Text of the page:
Sept. 13, 1921: Future President Franklin D. Roosevelt, stricken with a paralytic illness believed to be polio while at his family’s vacation home on the New Brunswick island of Campobello, is taken across the water in excruciating pain by motor launch to Eastport, Maine. There he is loaded into a train from a special baggage cart, initially away from the prying eyes of news photographers.

The press is interested in him because, among other reasons, he was the unsuccessful Democratic vice presidential nominee the previous year and showed political promise for the future. Roosevelt and his minders take great care over the coming years, while he is learning to cope with leg braces that he uses for public speaking engagements, to make sure he never is photographed in a wheelchair or portrayed in any other compromising pose that might convey an image of weakness.

Although Roosevelt has spent summers at Campobello since 1885, he shuns the family’s summer home and the painful memory associated with it for the next 12 years.

Margaret Chase Smith, photographed in her office on Jan., 5, 1949, two days after she was sworn in as a U.S. senator. Associated Press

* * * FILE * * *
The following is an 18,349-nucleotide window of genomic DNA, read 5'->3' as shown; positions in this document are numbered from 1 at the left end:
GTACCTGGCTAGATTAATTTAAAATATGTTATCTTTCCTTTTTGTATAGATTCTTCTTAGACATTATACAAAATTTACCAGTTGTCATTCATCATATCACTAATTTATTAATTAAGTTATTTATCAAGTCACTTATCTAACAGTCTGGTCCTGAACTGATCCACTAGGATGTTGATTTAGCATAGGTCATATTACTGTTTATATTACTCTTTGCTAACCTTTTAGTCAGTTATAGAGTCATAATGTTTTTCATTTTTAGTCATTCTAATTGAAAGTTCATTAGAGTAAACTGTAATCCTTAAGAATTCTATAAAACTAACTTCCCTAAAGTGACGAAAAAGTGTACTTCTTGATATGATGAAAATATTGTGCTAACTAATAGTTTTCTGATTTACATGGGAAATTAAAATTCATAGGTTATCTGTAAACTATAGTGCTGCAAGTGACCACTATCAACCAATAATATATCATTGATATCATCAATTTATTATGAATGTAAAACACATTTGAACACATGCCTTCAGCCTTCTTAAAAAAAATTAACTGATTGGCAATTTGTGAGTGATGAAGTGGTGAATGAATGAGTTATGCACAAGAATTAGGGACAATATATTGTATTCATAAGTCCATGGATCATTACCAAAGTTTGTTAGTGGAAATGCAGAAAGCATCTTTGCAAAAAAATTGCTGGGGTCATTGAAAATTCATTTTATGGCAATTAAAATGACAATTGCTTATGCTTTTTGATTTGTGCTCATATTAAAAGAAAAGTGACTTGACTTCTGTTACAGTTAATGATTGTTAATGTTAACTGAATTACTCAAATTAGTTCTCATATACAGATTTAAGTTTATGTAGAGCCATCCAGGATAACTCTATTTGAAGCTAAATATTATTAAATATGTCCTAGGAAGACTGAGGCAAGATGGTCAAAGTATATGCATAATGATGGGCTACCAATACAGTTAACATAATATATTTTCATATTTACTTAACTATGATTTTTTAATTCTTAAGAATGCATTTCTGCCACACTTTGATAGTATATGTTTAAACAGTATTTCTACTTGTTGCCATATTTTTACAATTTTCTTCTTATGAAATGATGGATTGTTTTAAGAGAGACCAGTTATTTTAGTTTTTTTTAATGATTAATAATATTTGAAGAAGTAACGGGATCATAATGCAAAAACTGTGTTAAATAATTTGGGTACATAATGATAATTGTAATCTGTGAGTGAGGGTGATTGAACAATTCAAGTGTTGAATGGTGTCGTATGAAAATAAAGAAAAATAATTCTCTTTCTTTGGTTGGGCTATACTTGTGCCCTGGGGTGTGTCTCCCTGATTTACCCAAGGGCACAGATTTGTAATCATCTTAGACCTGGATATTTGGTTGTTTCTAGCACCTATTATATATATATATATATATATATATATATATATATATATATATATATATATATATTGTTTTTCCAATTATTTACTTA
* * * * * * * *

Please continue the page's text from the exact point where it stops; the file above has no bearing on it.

Sept. 13, 1948: Margaret Chase Smith, of Skowhegan wins election to the U.S. Senate, becoming the first woman to serve in both houses of Congress and the second woman elected to the Senate.

Smith, running after eight and a half years of service in the U.S. House of Representatives, collects 76 percent of the vote on Election Day, defeating Democrat Adrian H. Scolten, a Portland dermatologist.

Smith eventually serves four consecutive six-year Senate terms before being defeated in a re-election bid in 1972.


Sept. 13, 1954: In an election undoubtedly affected by the ravages of Hurricane Edna the previous day, Democrat Edmund Muskie, 39, defeats Republican Gov. Burton M. Cross in the gubernatorial election, becoming the first Democrat elected to the Blaine House – the governor’s mansion – in 20 years.

Cross (1902-1998), meanwhile, becomes the first incumbent governor to lose a re-election bid since 1920.

Muskie (1914-1996), a Rumford native and Waterville lawyer, later serves 21 years in the U.S. Senate, is nominated for vice president in 1968, runs unsuccessfully for president in 1972 and is appointed secretary of state in 1980 during the administration of President Jimmy Carter.

Joseph Owen is an author, retired newspaper editor and board member of the Kennebec Historical Society. Owen’s book, “This Day in Maine,” can be ordered at To get a signed copy use promo code signedbyjoe at checkout. Joe can be contacted at: [email protected]

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